– Bob Dylan, ‘Chronicles’
Chris Bowman was on his way to the Pacific for a long cruise “financed by Bob Dylan” when disaster struck – near the Panama Canal, at about 4a.m.
Instead of heaving to and waiting for dawn, he tried to enter the harbour, missed the entrance and piled up on the beach.
It seems that he could not organize a salvage tug in time and the Water Pearl slowly broke up over six days.
– May 2011 issue of “Classic Boat”.
“Only the crew of Water Pearl knows what really happened, but those of us around the boathouse figured that Water Pearl had old charts, which caused them to confuse the light on Toro Point with the white light on the east point of the entrance through the breakwater.
That also assumes that Water Pearl’s radar either wasn’t on or wasn’t working. There were strong northerly winds the night Water Pearl was lost, so once the crew realized the situation they were in, it was too late to save the boat. Once again, this explanation is not from the crew, but rather speculation by some of us on shore.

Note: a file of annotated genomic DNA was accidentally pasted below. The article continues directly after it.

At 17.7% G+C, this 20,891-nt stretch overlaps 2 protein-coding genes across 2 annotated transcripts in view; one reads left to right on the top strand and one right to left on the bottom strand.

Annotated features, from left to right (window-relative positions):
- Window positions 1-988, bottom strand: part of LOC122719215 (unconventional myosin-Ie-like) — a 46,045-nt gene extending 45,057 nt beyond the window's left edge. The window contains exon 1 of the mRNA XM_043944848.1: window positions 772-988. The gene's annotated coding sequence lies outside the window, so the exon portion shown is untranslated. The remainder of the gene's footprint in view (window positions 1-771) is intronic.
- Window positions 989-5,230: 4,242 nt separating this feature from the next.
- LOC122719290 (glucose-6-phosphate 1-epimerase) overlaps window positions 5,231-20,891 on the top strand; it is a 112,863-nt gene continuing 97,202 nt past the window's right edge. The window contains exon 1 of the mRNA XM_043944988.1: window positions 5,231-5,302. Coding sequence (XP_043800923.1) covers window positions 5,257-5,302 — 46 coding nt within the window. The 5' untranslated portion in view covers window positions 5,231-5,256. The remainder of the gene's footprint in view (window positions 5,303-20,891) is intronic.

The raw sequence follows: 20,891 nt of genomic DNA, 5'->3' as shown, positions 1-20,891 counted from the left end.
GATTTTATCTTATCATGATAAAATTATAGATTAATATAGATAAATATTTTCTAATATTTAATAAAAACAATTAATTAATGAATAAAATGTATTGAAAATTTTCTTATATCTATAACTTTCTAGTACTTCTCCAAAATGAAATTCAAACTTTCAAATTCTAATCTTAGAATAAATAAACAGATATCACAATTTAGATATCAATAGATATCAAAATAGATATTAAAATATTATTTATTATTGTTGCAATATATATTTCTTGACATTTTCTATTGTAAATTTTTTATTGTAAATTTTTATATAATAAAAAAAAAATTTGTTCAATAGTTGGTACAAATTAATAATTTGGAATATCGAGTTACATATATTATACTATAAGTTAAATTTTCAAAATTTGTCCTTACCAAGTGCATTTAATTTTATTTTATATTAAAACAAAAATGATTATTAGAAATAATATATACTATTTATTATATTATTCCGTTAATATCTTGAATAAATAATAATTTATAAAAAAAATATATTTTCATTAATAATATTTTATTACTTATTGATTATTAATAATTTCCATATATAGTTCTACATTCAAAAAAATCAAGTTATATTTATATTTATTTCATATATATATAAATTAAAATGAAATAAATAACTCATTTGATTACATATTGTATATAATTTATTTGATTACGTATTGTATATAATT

Attempts were made to pull Water Pearl off the reef, but the tugs couldn’t get very close to her because of the reef. In addition, the tow lines kept getting snagged on the coral.
After the wreck was abandoned, she was stripped of almost everything. A local even cut a hole in the hull and salvaged the engine — piece by piece! He transported the pieces in a rowboat. I ended up with the anchor windlass and the grating from the shower. I made the latter into an end table”.
– Letter from Bob Gray, LATITUDE MAGAZINE, JANUARY 2011
“When [Water Pearl] went down, the whole of Bequia wept.”
– Nolly Simmons, 30th November 2012